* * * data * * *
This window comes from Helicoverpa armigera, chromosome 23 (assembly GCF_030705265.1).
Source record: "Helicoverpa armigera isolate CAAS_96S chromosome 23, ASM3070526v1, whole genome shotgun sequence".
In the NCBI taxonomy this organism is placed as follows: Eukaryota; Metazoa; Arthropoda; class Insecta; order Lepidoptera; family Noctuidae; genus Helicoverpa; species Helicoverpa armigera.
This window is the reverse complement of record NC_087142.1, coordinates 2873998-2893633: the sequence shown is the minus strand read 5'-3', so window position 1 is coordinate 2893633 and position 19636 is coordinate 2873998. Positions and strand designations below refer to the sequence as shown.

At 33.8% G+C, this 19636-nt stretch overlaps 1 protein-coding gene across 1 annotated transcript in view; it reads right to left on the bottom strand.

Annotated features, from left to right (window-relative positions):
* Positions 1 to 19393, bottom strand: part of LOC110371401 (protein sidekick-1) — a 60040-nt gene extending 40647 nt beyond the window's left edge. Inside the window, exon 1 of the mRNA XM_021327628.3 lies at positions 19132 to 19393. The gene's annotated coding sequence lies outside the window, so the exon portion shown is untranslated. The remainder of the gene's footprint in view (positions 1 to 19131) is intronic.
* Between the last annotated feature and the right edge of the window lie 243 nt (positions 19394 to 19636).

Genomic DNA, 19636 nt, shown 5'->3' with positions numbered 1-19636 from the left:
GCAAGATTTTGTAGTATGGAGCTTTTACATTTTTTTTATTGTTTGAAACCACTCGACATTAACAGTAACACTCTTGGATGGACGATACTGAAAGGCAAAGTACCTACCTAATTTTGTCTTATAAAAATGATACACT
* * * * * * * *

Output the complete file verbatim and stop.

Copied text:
This window comes from Helicoverpa armigera, chromosome 23 (assembly GCF_030705265.1).
Source record: "Helicoverpa armigera isolate CAAS_96S chromosome 23, ASM3070526v1, whole genome shotgun sequence".
In the NCBI taxonomy this organism is placed as follows: Eukaryota; Metazoa; Arthropoda; class Insecta; order Lepidoptera; family Noctuidae; genus Helicoverpa; species Helicoverpa armigera.
This window is the reverse complement of record NC_087142.1, coordinates 2873998-2893633: the sequence shown is the minus strand read 5'-3', so window position 1 is coordinate 2893633 and position 19636 is coordinate 2873998. Positions and strand designations below refer to the sequence as shown.

At 33.8% G+C, this 19636-nt stretch overlaps 1 protein-coding gene across 1 annotated transcript in view; it reads right to left on the bottom strand.

Annotated features, from left to right (window-relative positions):
* Positions 1 to 19393, bottom strand: part of LOC110371401 (protein sidekick-1) — a 60040-nt gene extending 40647 nt beyond the window's left edge. Inside the window, exon 1 of the mRNA XM_021327628.3 lies at positions 19132 to 19393. The gene's annotated coding sequence lies outside the window, so the exon portion shown is untranslated. The remainder of the gene's footprint in view (positions 1 to 19131) is intronic.
* Between the last annotated feature and the right edge of the window lie 243 nt (positions 19394 to 19636).

Genomic DNA, 19636 nt, shown 5'->3' with positions numbered 1-19636 from the left:
GCAAGATTTTGTAGTATGGAGCTTTTACATTTTTTTTATTGTTTGAAACCACTCGACATTAACAGTAACACTCTTGGATGGACGATACTGAAAGGCAAAGTACCTACCTAATTTTGTCTTATAAAAATGATACACT